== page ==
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Hurricane flies to new world record

Jockey Ruby Walsh and trainer Willie Mullins with Hurricane Fly in the parade ring after setting a new world record at the Winter Festival at Punchestown. Picture: PA

Jockey Ruby Walsh and trainer Willie Mullins with Hurricane Fly in the parade ring after setting a new world record at the Winter Festival at Punchestown. Picture: PA

  • by PETER ALLISON
 

HURRICANE Fly galloped to a world record of 17 Grade One wins with victory in the StanJames.com Morgiana Hurdle at Punchestown yesterday, on a day that saw his jockey Ruby Walsh ride a five-timer and his trainer Willie Mullins saddle seven winners at two meetings.

Mullins’ brilliant hurdler overtook Paul Nicholls’ outstanding chaser Kauto Star and legendary American Flat performer John Henry as the winning-most horse at the highest level with his eighth course and distance win.

Sent off at highly-prohibitive odds of 1-16, Hurricane Fly was registering a 21st career victory from 32 starts as he defeated stablemate Marito by a length and a quarter.

Mullins also had the third and fourth through Mikael D’Haguenet and Midnight Game, with Michael Bowe’s Akatara last of the five.

“It’s great to get that out of the way. That’s probably one of his least impressive performances, if not his least,” said Mullins. “That’s as ready as he was and he’ll improve away during the rest of the season. He came back very strong and even though he was working well he needed that badly. He will stick to the same routine, and hopefully he comes out of this safe and sound and we’ll look forward to Christmas [Festival Hurdle at Leopardstown].”

Walsh, who rode Kauto Star to 14 of his Grade One wins and has been on board for 11 of Hurricane Fly’s, was quick to pay tribute to Mullins and Nicholls. He said: “To keep a jumps horse on the go that long, to win 16 (Grade Ones) with him (Kauto Star), and for Willie to do it with Hurricane Fly, to go and win 17 is incredible.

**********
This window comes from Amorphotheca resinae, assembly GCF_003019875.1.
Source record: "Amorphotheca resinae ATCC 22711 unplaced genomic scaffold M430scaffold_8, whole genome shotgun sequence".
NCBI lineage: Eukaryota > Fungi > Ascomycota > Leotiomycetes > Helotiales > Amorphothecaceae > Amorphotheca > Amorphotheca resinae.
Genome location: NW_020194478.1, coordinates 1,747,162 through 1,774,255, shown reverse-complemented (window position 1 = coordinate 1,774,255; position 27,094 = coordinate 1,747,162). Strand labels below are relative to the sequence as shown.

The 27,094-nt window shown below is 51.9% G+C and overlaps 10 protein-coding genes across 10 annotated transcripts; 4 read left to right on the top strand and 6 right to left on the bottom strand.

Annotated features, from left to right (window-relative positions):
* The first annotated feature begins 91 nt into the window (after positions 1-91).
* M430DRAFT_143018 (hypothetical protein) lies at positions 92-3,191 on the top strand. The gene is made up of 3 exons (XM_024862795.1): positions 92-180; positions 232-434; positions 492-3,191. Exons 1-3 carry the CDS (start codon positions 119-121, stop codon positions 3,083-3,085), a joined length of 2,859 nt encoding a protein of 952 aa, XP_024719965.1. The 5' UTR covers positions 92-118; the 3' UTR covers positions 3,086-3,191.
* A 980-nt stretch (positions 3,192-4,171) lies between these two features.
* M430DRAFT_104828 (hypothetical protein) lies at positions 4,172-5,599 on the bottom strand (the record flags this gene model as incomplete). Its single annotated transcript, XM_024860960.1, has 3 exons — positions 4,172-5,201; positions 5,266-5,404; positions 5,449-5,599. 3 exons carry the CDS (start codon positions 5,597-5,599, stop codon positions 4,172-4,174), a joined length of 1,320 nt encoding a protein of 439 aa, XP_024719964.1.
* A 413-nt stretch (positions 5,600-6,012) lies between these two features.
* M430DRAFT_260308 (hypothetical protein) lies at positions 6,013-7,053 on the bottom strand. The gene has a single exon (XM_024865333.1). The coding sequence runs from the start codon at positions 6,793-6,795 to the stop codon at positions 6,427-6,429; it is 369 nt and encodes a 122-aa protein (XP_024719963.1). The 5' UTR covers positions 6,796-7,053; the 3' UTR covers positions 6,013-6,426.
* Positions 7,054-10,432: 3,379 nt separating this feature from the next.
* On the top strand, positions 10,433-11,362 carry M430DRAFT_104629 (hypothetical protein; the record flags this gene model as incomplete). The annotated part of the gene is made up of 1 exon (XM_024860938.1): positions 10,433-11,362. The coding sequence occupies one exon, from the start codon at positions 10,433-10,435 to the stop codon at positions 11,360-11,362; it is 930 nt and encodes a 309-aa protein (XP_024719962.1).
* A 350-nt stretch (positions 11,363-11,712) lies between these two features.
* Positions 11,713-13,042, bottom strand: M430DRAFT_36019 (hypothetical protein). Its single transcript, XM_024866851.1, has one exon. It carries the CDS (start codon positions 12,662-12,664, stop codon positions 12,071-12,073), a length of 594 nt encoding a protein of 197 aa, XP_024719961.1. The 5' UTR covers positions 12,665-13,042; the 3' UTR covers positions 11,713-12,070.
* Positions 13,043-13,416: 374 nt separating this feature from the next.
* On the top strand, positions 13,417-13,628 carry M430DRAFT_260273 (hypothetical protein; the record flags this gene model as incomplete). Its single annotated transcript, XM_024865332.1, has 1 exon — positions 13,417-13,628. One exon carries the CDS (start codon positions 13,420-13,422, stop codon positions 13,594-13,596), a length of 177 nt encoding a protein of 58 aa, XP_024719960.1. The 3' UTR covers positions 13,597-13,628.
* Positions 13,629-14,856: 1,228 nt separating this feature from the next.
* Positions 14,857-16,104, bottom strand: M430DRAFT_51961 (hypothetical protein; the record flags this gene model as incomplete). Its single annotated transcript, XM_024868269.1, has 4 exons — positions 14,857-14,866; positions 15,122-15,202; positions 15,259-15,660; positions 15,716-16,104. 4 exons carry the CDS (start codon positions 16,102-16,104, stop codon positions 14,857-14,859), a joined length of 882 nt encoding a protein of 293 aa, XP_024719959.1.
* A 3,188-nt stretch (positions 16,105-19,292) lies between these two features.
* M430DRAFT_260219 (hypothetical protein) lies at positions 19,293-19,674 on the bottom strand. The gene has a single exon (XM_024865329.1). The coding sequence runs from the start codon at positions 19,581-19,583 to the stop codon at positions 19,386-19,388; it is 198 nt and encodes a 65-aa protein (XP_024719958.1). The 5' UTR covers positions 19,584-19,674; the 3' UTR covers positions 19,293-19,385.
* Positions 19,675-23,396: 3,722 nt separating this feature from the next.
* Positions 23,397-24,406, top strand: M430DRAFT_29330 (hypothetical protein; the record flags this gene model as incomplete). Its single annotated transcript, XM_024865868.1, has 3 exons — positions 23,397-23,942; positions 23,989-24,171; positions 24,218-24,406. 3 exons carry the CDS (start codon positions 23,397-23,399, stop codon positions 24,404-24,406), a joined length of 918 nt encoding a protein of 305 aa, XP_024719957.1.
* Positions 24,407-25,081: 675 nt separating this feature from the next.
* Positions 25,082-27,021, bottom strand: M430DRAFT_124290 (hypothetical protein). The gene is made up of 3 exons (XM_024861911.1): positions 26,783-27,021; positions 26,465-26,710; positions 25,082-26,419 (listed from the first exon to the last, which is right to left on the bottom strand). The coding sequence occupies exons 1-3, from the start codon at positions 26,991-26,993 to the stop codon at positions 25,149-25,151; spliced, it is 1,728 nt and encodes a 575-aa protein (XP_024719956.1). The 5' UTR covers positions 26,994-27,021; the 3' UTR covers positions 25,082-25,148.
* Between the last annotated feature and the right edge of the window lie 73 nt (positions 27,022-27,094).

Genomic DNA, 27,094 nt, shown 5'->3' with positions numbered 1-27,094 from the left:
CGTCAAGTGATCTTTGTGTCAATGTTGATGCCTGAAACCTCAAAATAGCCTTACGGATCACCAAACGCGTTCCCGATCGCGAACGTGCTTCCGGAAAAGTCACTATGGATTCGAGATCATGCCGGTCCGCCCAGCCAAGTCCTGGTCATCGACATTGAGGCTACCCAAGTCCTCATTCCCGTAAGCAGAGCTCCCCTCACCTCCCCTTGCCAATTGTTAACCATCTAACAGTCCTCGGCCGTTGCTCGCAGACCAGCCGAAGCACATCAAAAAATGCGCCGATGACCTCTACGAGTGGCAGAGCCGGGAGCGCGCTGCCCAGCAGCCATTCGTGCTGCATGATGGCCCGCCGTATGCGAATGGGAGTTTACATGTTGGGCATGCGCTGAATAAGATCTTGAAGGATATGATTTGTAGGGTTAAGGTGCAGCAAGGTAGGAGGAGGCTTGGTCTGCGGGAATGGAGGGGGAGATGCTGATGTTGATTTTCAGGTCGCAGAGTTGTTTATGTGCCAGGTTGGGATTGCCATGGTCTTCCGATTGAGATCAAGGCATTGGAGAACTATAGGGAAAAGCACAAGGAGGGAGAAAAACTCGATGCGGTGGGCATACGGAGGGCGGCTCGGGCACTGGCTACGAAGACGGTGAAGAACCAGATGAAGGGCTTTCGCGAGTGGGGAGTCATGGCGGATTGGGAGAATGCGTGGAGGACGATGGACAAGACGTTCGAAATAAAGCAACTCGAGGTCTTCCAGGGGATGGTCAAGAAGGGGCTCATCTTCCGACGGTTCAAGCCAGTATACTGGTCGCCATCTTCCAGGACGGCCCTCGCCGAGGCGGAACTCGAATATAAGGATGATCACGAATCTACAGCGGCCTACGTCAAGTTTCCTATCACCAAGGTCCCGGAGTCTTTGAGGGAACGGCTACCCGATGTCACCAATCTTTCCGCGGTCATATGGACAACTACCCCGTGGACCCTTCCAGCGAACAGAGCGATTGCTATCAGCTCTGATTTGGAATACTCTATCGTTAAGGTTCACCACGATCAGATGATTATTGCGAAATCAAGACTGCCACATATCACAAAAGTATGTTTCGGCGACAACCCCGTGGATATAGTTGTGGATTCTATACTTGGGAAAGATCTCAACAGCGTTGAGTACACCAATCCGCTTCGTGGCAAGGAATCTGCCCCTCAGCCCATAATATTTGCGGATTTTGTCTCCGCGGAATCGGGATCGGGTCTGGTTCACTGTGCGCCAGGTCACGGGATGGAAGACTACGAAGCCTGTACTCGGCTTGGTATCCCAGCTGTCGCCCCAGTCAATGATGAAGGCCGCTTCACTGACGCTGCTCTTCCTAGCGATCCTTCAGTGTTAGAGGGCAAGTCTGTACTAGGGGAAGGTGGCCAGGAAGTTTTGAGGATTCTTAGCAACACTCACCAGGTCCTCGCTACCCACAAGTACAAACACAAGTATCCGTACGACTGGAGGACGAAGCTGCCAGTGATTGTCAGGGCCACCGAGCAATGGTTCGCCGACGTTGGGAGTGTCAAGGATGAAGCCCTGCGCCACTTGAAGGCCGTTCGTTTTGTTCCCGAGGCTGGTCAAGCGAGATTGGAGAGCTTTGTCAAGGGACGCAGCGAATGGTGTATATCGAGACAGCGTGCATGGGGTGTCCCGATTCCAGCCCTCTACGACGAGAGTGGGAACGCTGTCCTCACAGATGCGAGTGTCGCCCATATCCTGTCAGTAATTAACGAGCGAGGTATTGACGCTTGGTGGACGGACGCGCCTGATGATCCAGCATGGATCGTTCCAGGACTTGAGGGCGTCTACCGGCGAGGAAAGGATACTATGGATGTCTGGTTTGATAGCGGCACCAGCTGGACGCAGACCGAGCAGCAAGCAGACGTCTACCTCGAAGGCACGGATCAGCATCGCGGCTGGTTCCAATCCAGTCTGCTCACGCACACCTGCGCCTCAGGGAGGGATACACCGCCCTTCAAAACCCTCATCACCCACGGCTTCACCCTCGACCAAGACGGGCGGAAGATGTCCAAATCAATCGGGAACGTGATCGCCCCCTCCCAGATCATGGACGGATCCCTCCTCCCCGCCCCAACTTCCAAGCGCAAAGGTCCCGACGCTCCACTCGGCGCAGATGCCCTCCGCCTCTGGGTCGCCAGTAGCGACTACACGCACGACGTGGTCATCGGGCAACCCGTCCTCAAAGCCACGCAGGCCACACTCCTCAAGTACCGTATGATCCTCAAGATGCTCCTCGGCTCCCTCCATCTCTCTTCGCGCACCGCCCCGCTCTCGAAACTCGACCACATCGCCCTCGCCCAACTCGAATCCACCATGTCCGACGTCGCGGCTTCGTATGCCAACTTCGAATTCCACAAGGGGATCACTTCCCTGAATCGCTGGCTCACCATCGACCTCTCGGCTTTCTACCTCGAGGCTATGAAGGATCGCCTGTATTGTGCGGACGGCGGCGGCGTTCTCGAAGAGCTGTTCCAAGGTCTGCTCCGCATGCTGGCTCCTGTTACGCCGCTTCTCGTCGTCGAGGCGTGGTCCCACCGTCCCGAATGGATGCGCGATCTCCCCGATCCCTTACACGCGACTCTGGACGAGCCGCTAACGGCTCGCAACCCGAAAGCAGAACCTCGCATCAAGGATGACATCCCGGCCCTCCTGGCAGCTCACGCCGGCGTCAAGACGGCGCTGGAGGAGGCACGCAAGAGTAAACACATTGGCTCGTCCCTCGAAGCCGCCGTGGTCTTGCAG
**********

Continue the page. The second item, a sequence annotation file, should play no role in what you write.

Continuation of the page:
“To keep a horse that fit and that healthy, and to keep running at that level for so long, is an achievement in its own. It’s a privilege to be able to ride him, but the work everyone puts into it at home is incredible – I only get to see him at the races.”

Coral eased Hurricane Fly to 5-1 from 4-1 to record a third success in the Champion Hurdle at Cheltenham in March.

Mullins also struck with the Walsh-ridden trio of Faugheen, Felix Yonger and City Slicker, while he enjoyed a treble at Cork.

Faugheen (1-5) set the ball rolling with an easy victory in the I.N.H. Stallion Owners EBF Maiden Hurdle. The five-year-old, a point-to-point and bumper scorer on his only other appearances, got off the mark by six and a half lengths from Chute Hall.

Felix Yonger (9-4) floored the odds-on Defy Logic by two and a half lengths in the Madigans Bars Craddockstown Novice Chase, while City Slicker (7-4 favourite) was a smooth winner of the Go Racing In Kildare 2014 Membership Handicap Hurdle, beating Bishopslough by four lengths.

Walsh’s other winner came on Morning Assembly (6-4) for Pat Fahy in the Grade Two Dobbins Outdoor Catering Florida Pearl Novice Chase as he held Don Cossack by half a length. “I’m delighted with that. He probably go for the three-miler at Leopardstown over Christmas and we’ll see where we go from there,” said Fahy.

“I’ll discuss any plans with the owner, the RSA is the obvious target but it wouldn’t be the be-all and end-all – he likes it here and it would be nice to come back in April. The plan would be Christmas, March and then back here.”

On Saturday, Richie McLernon enjoyed his well-deserved moment in the spotlight as he steered Johns Spirit to victory in the Paddy Power Gold Cup at Cheltenham. McLernon is usually called up by Jonjo O’Neill when Tony McCoy is unavailable, but he has struck up a good association with the gelding and they had already enjoyed course success at the October meeting.

Johns Spirit (7-1) was restrained some way behind Easter Meteor and Hidden Cyclone, who were still in the thick of things until the second-last when the former came down and slightly impeded the gaining Colour Squadron.

McLernon, who had appeared in contention on the outside, suddenly had a clear advantage which quickly dwindled to three-quarters of a length as Colour Squadron returned to the fray.

 

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